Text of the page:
Massive Pink Fancy

4 June 2013

Mr Kiplings Big Pink Fancy should more correctly be named the Massive Pink Fancy. Its form derives from a Petit Fours, but in its change of scale it has become something other. It weighs heavy, telling of its solidity and mass. Its surface is perfectly smooth; contours of matte sugar-mouse pink icing curve around the corners of the slabby form, and drop vertically to meet the silver foil base with a neat clean edge and no betrayal of the inner substance; the exterior is a complete encasement. It could be, for its outward appearance, entirely solid, a solid of pink perfect smoothness. Perfectly smooth except where the rectangular cuboid rises on its top face to a bulbous mound, still continuous in its pinkness, but striated with thin strands of a lighter-coloured delicate dribble, like stretchmarks on a thigh or hip, serving to accentuate the bulge and to decorate it with slight crinkling on top.

Though it could appear as a solid mound of pink it is impossible not to know that the pink is a skin and beneath it lie the innards of the Fancy; that the solitary peak is so formed because it contains an enormous mound of soft, white, fluffy, glutinous stuff the mallow. This stuff is the crucial part of the Fancys appeal, of why it has been made to these massive proportions, and how it has been advertized on its packaging: the promise of limitless mallow. There are instructions given on the Fancys box which detail a suggested method of consumption a dry, warm knife should be sliced through it to reveal the stratified pink skin, mallow mound, yellow cake, mallow and jam filling, more yellow cake. But contrary to the neat clinical method, revealing all at one slice, reduced to a diagrammatic cross-section, the use of a spoon to consume the Fancy allows it to be explored as an archaeological dig, revealing its true lumpenness and all its possible subtleties of form.

Hacking off a corner of the Fancys thick fondant creates a hard pink scoop that encases a miniature rock of moist yellow compressed crumbs, a rock of stuff almost too sweet to dissolve in the mouth. The pink exterior is revealed as a thick skin, thick and firm yet pliable and penetrable. Where the skin rises over the mound, with its crepey surface finish, any attempt to break into the Fancy must be conducted with carefully controlled pressure, to break through into the delicate soft interior of white mallow without squishing the whole thing out of shape. Spoonful after spoonful of damp mallow must be scooped and swallowed with an intensity of sweetness; spoonfulls which at first are cradled in firm pink skin, are then followed by pure lumps of mallow that disperse in the mouth with blobbiness to formlessness. Shovelling downwards, the spoonfuls contain contrasting blobs of smooth mallow and crumby cake. Spoonful after spoonful of the yellow-crumb matter must be removed to dig down to the thin strip of jam-mallow that runs horizontally through the cake. Further labour is required to work downward and simultaneously inward, beyond the Fancys central stripe of jam-mallow, to the core and depths of weighty cake. The forms thus produced - emptied cake-caves of revealed surfaces, textures, contrasts and emerging structures - reveal what could be a cake-carcass, a mid-dissection cadaver with exposed newly discovered organs, except that the remaining cake-form now seems more fully alive and visceral. With every permutation in the wielding of the spoon - the angles of approach with which it is applied, the mass of each spoonfuls content - it is possible to reveal the cake in a new light, to reveal new facets and possibilities in its form, to create it anew.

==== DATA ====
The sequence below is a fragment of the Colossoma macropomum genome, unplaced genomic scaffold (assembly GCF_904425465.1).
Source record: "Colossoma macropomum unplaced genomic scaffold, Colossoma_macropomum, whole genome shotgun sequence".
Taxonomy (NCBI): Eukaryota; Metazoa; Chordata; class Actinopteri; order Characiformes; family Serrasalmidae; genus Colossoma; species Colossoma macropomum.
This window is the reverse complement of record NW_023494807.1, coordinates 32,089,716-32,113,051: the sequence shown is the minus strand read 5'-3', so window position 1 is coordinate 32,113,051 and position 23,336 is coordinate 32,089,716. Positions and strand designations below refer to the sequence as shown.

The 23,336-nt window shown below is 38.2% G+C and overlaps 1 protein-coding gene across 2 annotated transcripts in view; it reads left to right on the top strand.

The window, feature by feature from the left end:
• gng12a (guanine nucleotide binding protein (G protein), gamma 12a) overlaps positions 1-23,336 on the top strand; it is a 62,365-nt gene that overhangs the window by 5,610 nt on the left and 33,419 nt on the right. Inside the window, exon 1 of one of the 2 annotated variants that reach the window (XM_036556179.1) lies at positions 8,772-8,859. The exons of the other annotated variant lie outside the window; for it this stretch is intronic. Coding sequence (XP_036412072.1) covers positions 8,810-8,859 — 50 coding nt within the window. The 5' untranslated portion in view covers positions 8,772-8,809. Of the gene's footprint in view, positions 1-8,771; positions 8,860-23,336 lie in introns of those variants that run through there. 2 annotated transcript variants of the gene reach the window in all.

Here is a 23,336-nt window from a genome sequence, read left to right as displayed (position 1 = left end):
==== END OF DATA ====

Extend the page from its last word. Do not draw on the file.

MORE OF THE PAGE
Scaled up to its massiveness the cake retains a Petit Fours contrast of textures (icing against cake against jam against mallow) and proportions, but now these must be experienced durationally. It takes time and physical effort to discover its construction (growth? accretion?) The process of exploring and experiencing the cakes form mutates and recreates it. The monumental scale of the Fancy makes its consumption a far more physical experience than the mere popping of a delicate little cake into the mouth: it must be navigated, penetrated, dug into, dug out; the whole body of the eater must get inside the cake.

Gail Burton